Staking On The Ice

Discussion on anything related to Single Line Kites
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Draftnik
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Staking On The Ice

Postby Draftnik » Fri, Feb 16 2007, 11:30 AM

How do the big kites get staked down in the ice and snow?

I might be a bit too late to get the answer to that in time for this weekend, but thought I'd ask while I'm thinking of it.
TTFN,
Draftnik

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TheBigKiteGuy
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Location: Naperville, il
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Re: Staking On The Ice

Postby TheBigKiteGuy » Sun, Feb 18 2007, 03:59 PM

Use an auger to drill a hole in the ice. Take a piece of 2x4 (I cut an 8 foot stud into three pieces) and wrap a loop of rope around it. Push the 2x4 though the hole so
that it works like a toggle bolt with the rope coming out of the hole. Tie off to the rope. I make my own anchors so I can be sure of the rope strength.
Alan Sparling

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Chris
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Re: Staking On The Ice

Postby Chris » Sun, Feb 18 2007, 05:46 PM

Does the edge of the ice hole, put any stress on the line/webbing? Or do you put some sort of strain relief on the line?

And how thick does the ice have to be, so as not to pull out?
It's a great satisfaction knowing that for a brief point in time you made a difference.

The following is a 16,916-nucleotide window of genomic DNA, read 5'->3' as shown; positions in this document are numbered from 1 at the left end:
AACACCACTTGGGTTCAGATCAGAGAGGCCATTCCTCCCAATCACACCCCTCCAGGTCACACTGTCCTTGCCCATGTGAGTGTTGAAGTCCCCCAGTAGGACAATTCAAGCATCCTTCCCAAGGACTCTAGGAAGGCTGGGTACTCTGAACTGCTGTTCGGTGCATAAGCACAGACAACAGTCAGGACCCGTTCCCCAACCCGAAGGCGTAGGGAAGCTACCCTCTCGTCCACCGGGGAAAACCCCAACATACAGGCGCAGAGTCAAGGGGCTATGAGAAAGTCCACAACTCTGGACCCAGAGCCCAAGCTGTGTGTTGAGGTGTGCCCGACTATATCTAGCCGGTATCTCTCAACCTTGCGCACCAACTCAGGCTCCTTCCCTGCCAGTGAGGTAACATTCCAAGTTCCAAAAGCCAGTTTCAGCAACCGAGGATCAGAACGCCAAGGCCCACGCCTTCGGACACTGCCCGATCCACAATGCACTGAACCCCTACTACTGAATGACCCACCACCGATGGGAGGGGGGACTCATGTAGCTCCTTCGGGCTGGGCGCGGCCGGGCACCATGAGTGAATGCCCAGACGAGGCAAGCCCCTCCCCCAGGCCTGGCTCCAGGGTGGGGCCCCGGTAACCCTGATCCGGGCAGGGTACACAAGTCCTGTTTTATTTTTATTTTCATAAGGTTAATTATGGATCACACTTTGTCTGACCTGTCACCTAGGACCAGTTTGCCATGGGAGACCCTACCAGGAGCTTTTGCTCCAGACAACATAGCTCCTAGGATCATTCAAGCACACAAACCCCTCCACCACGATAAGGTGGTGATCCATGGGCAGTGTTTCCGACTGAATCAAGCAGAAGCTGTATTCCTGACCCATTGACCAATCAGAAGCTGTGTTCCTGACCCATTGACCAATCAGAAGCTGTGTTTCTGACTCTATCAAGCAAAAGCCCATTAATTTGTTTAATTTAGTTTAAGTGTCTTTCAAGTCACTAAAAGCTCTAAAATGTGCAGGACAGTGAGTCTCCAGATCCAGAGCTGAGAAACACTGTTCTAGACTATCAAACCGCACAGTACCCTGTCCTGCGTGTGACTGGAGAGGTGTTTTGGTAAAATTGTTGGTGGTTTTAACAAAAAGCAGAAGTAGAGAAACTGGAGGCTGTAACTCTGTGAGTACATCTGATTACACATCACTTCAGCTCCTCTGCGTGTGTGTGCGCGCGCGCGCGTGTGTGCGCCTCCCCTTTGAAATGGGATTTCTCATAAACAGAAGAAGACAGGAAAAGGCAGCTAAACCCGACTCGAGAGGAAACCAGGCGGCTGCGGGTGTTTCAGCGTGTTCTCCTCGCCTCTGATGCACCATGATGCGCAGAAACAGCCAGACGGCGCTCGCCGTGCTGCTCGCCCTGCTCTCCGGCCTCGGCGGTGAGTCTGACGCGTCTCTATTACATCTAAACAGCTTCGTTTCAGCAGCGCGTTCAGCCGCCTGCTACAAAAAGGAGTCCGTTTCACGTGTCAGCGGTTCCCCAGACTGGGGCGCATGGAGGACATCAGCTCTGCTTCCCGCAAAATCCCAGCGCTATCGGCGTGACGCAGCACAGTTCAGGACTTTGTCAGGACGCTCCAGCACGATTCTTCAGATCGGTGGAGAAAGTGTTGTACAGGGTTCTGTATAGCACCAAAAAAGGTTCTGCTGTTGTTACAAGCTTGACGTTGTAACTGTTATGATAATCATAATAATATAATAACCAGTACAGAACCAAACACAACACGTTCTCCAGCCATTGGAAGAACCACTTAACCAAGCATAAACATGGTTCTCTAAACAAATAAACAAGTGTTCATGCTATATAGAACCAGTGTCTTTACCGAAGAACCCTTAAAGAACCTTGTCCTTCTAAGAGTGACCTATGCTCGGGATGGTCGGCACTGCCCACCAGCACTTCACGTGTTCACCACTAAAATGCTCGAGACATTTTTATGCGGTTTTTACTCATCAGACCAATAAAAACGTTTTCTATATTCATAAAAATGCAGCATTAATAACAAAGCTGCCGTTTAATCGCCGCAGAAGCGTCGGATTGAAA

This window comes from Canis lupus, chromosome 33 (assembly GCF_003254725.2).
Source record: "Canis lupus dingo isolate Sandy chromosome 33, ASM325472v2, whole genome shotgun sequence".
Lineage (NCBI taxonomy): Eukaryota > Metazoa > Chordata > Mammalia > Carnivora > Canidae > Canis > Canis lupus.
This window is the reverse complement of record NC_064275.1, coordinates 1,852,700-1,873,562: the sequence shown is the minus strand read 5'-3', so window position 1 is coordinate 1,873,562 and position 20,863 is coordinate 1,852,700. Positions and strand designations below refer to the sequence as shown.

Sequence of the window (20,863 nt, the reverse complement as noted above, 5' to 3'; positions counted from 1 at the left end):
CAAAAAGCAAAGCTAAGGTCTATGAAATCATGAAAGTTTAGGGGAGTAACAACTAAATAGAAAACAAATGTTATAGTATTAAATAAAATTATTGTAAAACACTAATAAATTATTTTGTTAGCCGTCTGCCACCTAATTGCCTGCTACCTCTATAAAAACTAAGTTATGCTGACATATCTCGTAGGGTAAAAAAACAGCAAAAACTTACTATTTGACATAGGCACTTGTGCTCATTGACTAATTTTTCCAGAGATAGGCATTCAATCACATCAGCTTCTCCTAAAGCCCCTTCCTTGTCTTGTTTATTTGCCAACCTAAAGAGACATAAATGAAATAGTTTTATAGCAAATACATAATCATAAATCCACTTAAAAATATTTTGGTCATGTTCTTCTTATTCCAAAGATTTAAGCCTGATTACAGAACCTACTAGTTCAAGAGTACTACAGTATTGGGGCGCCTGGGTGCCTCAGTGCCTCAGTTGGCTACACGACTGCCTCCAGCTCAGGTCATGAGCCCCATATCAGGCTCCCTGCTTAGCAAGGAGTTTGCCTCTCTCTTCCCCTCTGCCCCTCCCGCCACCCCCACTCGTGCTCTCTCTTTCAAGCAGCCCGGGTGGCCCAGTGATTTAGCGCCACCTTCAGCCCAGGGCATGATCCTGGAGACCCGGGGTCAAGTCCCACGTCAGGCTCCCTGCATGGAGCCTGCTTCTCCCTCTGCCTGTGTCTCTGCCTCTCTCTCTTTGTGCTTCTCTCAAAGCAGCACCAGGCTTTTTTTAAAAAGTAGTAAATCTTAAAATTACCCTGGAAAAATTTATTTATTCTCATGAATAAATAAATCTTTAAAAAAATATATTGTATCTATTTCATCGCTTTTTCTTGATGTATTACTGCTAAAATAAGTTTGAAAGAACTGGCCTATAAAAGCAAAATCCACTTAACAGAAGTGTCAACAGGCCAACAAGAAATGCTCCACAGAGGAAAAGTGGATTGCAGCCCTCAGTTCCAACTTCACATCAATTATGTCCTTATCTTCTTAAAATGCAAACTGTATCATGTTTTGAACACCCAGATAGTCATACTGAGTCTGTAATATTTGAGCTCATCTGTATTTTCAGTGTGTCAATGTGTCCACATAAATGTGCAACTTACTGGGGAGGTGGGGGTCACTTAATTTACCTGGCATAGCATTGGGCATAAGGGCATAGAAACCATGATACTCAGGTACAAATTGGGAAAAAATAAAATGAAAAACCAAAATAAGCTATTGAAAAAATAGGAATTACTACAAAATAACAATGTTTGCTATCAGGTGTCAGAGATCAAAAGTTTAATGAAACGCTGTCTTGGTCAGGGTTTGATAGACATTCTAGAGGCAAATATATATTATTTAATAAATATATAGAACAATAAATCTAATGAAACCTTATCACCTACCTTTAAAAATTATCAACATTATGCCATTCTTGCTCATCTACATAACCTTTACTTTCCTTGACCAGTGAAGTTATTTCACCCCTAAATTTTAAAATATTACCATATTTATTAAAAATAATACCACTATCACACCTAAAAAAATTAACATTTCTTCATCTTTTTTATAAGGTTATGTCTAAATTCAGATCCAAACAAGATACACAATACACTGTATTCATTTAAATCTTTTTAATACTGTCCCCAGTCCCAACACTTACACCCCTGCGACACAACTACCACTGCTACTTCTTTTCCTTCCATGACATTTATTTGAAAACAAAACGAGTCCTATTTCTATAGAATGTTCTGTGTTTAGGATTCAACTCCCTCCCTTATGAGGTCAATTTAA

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TheBigKiteGuy
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Re: Staking On The Ice

Postby TheBigKiteGuy » Sun, Feb 18 2007, 08:27 PM

I have never seen any abrasion on the line, however I subscribe to the overkill school of rope selection, I used 1800# climbing rope this weekend which has a woven sheath over the inner core which provides most of the strength. The bigger problem is if you don't loop the rope all of way around the anchor board. This weekend some people were flying on anchors that were a single large loop rather than a small loop all the way the board, tacked in place, extending to a larger loop that goes through the ice. The single loop tacked on one side of the board, gives you the "opportunity" to get the board under the ice without the rope being around the board, just being held by the tack. This happened at Color the Wind and resulted in a pilot kite and a spin sock in a tree. I am the only ice flier I know to be anal enough to supply my own anchors with the double loop system and rope that I know the strength of. But then with high winds and turbulence, I was never worried about an anchor failing.

I am comfortable with ten inches or more of ice. However, I have not data on ice strength to back this up. All of the research on ice strength that I could find deals with a downward force, where the ice is strengthened by the fact is is floating on water. I could not find any data on the type of thing we are doing, pulling the ice up.
Alan Sparling


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